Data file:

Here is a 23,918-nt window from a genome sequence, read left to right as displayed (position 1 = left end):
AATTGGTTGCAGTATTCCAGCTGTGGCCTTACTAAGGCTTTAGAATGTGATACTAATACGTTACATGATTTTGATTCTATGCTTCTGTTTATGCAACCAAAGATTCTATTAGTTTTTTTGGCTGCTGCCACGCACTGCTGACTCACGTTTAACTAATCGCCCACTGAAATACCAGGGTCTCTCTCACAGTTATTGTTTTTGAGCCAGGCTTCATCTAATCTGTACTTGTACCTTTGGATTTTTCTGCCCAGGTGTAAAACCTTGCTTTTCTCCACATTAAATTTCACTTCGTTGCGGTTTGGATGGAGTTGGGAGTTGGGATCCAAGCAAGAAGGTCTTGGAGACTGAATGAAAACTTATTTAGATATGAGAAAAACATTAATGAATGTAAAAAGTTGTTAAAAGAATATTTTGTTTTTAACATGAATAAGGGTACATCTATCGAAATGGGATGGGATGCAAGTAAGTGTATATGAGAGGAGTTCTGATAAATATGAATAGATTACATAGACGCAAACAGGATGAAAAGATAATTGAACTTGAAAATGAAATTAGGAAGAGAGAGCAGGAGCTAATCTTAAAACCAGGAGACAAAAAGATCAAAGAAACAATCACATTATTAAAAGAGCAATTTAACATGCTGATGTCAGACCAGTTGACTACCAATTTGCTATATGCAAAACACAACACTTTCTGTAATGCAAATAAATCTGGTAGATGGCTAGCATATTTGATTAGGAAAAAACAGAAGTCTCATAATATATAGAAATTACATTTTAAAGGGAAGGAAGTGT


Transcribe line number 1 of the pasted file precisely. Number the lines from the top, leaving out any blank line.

Here is a 23,918-nt window from a genome sequence, read left to right as displayed (position 1 = left end):